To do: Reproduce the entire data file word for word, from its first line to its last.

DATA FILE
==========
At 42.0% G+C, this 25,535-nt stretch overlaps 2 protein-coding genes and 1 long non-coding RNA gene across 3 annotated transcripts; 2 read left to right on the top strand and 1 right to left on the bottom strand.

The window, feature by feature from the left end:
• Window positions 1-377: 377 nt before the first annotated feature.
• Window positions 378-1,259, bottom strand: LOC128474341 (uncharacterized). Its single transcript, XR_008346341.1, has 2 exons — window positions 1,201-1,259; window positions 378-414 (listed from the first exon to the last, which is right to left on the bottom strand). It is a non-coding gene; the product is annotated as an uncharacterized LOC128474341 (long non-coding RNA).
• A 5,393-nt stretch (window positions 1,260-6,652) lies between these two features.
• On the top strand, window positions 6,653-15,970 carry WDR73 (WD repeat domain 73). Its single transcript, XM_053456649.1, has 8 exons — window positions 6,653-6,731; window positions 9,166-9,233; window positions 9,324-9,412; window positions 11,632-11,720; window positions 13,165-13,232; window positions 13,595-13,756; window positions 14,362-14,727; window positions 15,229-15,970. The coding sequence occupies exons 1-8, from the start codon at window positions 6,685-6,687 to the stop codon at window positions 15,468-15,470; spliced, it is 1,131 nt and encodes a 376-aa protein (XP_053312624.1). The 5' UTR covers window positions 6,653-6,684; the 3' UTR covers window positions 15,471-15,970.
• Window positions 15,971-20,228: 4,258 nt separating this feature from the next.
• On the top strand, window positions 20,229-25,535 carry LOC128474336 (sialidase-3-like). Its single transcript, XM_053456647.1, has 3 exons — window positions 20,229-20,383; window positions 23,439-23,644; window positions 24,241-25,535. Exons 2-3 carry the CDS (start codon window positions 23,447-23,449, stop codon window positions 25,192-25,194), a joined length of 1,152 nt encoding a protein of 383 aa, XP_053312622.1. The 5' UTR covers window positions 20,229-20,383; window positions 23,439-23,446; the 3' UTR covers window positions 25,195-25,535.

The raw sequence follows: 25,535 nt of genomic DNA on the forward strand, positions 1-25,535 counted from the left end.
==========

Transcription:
At 42.0% G+C, this 25,535-nt stretch overlaps 2 protein-coding genes and 1 long non-coding RNA gene across 3 annotated transcripts; 2 read left to right on the top strand and 1 right to left on the bottom strand.

The window, feature by feature from the left end:
• Window positions 1-377: 377 nt before the first annotated feature.
• Window positions 378-1,259, bottom strand: LOC128474341 (uncharacterized). Its single transcript, XR_008346341.1, has 2 exons — window positions 1,201-1,259; window positions 378-414 (listed from the first exon to the last, which is right to left on the bottom strand). It is a non-coding gene; the product is annotated as an uncharacterized LOC128474341 (long non-coding RNA).
• A 5,393-nt stretch (window positions 1,260-6,652) lies between these two features.
• On the top strand, window positions 6,653-15,970 carry WDR73 (WD repeat domain 73). Its single transcript, XM_053456649.1, has 8 exons — window positions 6,653-6,731; window positions 9,166-9,233; window positions 9,324-9,412; window positions 11,632-11,720; window positions 13,165-13,232; window positions 13,595-13,756; window positions 14,362-14,727; window positions 15,229-15,970. The coding sequence occupies exons 1-8, from the start codon at window positions 6,685-6,687 to the stop codon at window positions 15,468-15,470; spliced, it is 1,131 nt and encodes a 376-aa protein (XP_053312624.1). The 5' UTR covers window positions 6,653-6,684; the 3' UTR covers window positions 15,471-15,970.
• Window positions 15,971-20,228: 4,258 nt separating this feature from the next.
• On the top strand, window positions 20,229-25,535 carry LOC128474336 (sialidase-3-like). Its single transcript, XM_053456647.1, has 3 exons — window positions 20,229-20,383; window positions 23,439-23,644; window positions 24,241-25,535. Exons 2-3 carry the CDS (start codon window positions 23,447-23,449, stop codon window positions 25,192-25,194), a joined length of 1,152 nt encoding a protein of 383 aa, XP_053312622.1. The 5' UTR covers window positions 20,229-20,383; window positions 23,439-23,446; the 3' UTR covers window positions 25,195-25,535.

The raw sequence follows: 25,535 nt of genomic DNA on the forward strand, positions 1-25,535 counted from the left end.